Established as The Skamokawa Eagle in 1891

Many questions, but little certainty, on potential emergency strategies

There have been questions about what local emergency planning, including evacuation and communication, is in place for Cathlamet in the event of a large fire or other disaster, and Cathlamet Fire Chief Vernon Barton, PUD General Manager Dan Kay, and Undersheriff Gary Howell were at the Cathlamet Town Council meeting last Monday to give some answers.

“It’s still fire season,” Mayor David Olson said. “We want to get the conversation started.” Olson wanted to know: How are emergency alerts given? How do people know where to go and what to do, particularly when electronic communications are down?

Barton talked about reverse 911, which will contact residents in case of emergency, if they opt in, and another system that state emergency management can use to reach people geographically by text, providing their phones are turned on.

When the mayor asked if there was anyone locally who could send out something like that, he was told that it would be up to the sheriff and the local emergency manager to make the request to state emergency management and identify the location affected by the disaster.

The local emergency manager, Beau Renfro, was not in attendance.

Barton said it was unlikely that all communications systems would go down and when asked, said there was no longer a town siren.

Howell explained that the comprehensive emergency management plan, which would be used in case of a forest fire, flooding, storms, or any other kind of disaster, was a basic outline, designed to be fluid in order to address any situation and location.

“Depending on what the emergency is, is going to depend on what the response is,” Howell said. “It is an outline and a guide, but it is not a 100 percent set way of how things are going to be done.”

He suggested that the council get their hands on a copy and get to know it.

Kay said that the PUD was active in vegetation management, tree trimming, clearing brush, and spraying to prevent future growth. They had just completed a contract with a tree contractor to trim trees along SR 4. All these things are done to reduce risk of fire.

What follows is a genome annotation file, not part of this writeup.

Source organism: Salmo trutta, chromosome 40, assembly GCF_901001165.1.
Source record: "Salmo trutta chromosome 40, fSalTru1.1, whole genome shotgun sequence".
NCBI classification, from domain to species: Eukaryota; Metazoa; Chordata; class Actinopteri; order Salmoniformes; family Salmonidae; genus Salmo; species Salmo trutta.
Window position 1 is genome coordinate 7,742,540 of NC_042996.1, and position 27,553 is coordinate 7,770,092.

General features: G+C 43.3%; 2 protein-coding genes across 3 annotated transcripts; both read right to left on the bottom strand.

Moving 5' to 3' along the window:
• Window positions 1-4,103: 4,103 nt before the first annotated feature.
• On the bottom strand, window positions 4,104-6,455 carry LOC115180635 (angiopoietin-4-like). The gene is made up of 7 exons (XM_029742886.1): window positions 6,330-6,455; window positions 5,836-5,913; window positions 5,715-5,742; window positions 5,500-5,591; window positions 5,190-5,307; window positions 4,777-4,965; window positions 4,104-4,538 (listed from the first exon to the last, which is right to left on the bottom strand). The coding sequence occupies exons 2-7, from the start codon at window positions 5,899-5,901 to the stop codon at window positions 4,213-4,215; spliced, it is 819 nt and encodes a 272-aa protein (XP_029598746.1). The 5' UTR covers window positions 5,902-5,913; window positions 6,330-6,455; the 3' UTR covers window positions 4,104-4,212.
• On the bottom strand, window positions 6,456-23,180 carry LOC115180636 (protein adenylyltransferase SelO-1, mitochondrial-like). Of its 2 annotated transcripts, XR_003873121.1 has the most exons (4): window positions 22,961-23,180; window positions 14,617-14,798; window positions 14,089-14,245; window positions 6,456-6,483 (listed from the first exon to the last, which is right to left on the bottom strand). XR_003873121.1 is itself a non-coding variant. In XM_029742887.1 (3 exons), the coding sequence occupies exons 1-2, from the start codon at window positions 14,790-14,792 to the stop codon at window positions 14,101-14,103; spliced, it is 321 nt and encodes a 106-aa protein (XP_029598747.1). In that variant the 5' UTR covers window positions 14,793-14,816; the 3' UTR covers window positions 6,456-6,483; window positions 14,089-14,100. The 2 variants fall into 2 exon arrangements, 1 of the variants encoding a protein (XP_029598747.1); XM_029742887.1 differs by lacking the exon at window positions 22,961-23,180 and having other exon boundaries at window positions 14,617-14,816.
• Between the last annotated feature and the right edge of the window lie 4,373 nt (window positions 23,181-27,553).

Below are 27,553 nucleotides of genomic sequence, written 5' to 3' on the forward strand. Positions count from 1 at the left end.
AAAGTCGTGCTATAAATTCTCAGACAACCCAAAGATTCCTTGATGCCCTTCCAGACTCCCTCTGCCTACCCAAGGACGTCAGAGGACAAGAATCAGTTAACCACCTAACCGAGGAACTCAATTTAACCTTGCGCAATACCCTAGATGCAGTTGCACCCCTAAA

One local resident, Steven Hansen, said he was down at the marina watching a pilot fill his tanks with river water to dump on the Broken Gate fire near Westport earlier this year. When a sailboat pulled right into the area the pilot was landing to gawk, Hansen wondered why that water space wasn’t secured by either the fire department or the sheriff’s office.

He had more questions about community support and alternate routes, as well as whether there were big back up generators available for use if necessary.

Council member Robert Stowe asked where people would be evacuating to in case of an emergency.

“It’s very situational,” Howell said. “We only have so many places in Wahkiakum that can handle those kind of people. Other than the school and the gyms there are not really other locations set up for long term situations.”

Stowe then asked Public Works Superintendent David McNally if he had received any training.

McNally said it was likely he would respond to water or sewer issues, but would not be aiding with something like an evacuation.

“How can we help you coordinate?” Stowe asked, suggesting getting several entities involved in training exercises.

“I know that a part of the intention here was for us to feel reassured,” Council Member Kermit Chamberlin said. “I don’t. It seems to me that as Councilman Stowe has indicated that there is a fair amount of lack of training and chaos in what would happen if we have a real catastrophe. Like the earthquake we’ve all been warned about for decades that could happen in 15 minutes or 1500 years.

“I understand the fluidity you are dealing with in chaotic situations,” he continued, “but it’s not very reassuring to folks in the town who are wondering what might happen if they needed to respond in an emergency situation.”

The conversation is likely to continue.


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